Thyroid function should be assessed in all celiac disease patients at diagnosis and follow-up if clinically indicated. Screening of high-risk groups such as those with autoimmune thyroid disease is a reasonable strategy.2

If you have hyperthyroidism, be sure your doctor tests you for celiac disease and gluten sensitivity. Anti-gliadin antibody (AGA-IgA and AGA-IgG) tests for gluten sensitivity while EMA-IgA and EMA-IgG or tTG-IgA and tTG-IgG  are specific tests for celiac disease.  Testing that is based on IgA only would give a false negative result for individuals who are unable to produce IgA antibodies, that is, in IgA deficiency.

If your physician refuses or dismisses the idea of testing for celiac disease, please get a second opinion from a medical provider who is knowledgeable about celiac disease.  The longer gluten is consumed, the greater will be its damaging effects on your body.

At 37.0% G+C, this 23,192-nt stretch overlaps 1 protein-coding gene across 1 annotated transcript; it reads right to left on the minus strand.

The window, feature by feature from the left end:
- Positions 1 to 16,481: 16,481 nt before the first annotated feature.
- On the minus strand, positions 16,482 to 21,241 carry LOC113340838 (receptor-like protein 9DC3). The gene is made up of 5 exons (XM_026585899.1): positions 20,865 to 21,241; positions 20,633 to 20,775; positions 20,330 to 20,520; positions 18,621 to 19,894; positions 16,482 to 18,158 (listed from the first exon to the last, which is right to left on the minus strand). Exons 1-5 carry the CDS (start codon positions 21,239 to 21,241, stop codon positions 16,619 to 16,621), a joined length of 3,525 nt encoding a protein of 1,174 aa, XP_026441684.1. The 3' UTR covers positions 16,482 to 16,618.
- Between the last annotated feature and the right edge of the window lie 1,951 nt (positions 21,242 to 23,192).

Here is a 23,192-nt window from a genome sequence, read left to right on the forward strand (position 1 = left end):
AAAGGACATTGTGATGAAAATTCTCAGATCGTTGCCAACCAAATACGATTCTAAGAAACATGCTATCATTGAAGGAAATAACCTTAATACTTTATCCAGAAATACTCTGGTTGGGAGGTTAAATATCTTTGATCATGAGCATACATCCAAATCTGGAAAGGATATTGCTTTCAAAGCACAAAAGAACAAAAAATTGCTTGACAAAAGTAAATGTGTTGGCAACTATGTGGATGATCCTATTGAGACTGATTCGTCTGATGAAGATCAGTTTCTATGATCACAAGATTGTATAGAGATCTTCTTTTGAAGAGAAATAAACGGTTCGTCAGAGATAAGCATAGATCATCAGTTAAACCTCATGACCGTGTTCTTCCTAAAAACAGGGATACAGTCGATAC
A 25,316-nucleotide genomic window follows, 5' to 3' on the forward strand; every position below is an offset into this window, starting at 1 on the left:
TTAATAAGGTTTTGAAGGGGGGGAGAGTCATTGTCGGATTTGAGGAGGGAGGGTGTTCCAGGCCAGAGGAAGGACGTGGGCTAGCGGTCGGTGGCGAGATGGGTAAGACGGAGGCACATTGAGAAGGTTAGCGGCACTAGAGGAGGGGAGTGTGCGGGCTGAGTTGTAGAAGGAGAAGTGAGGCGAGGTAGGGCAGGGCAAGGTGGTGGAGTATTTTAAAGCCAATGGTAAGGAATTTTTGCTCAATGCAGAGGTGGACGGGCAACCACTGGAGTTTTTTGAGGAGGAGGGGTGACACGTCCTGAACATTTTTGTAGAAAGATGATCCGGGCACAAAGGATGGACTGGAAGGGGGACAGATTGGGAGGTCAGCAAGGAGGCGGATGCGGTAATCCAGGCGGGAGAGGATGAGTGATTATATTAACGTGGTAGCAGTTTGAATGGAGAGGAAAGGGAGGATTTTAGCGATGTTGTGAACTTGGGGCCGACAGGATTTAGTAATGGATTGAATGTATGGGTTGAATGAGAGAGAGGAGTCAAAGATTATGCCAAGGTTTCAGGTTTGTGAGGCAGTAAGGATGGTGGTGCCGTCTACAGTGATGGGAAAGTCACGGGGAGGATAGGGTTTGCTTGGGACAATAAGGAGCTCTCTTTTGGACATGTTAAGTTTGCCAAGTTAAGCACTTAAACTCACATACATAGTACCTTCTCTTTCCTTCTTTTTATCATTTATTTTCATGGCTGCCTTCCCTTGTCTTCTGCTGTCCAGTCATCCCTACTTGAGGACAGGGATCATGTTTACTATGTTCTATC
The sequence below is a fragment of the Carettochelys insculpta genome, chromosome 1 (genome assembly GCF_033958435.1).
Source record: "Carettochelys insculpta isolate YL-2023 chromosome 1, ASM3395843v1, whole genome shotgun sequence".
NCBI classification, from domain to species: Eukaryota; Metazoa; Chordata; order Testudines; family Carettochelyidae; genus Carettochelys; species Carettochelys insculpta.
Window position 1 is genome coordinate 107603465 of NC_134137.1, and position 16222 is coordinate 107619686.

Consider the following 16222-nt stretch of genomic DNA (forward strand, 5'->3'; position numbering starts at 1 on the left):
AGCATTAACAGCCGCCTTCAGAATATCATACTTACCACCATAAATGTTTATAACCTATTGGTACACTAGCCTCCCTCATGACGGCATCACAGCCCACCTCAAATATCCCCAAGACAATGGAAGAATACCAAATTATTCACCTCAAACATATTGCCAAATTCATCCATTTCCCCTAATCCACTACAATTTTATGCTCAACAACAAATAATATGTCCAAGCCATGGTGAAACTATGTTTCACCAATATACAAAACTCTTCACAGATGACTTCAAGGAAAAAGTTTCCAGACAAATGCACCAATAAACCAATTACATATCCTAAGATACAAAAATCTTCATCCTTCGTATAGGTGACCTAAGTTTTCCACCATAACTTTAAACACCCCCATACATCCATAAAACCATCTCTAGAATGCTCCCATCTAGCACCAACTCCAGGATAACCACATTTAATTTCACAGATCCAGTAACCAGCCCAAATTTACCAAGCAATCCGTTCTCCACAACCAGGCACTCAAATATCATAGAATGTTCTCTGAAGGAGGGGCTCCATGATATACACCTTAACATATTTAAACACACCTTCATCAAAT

(This Health Alert was taken from information found in Issue #11 – “Gluten and the Thyroid” of the Gluten Free Gazette.)

Celiac disease is a hereditary, auto-immune disorder estimated to affect 1% of the human population (3 million in the US). Less than 3 % are estimated to be medically diagnosed, but numbers are expected to rapidly increase as diagnosis improves. Celiac disease is caused by the ingestion of wheat, barley, rye and oats and treated by removing these items from the diet. Signs, symptoms, associated disorders and complications can affect any part of the body and removal of the offending foods can result in complete recovery.  Visit Glutenfreeworks.com for more information.
Grave’s Disease and Gluten Sensitivity Enteropathy (GSE). Elaine Moore. http://www.suite101.com/article.cfm/graves_disease/54749
Ch’ng CL, Keston Jones M, Kingham JGC. Celiac disease and autoimmune thyroid disease. Clinical Medicine & Research. May 2007; 5(3)184-192.

I Got Glutened and It’s My Own Fault!

no glutenI sit here writing this post from my bed. It’s 9:39pm and I have been in bed since 4:30pm. My tonsils are so big it hurts to swallow and I feel like I have been in a boxing match where I lost, severely.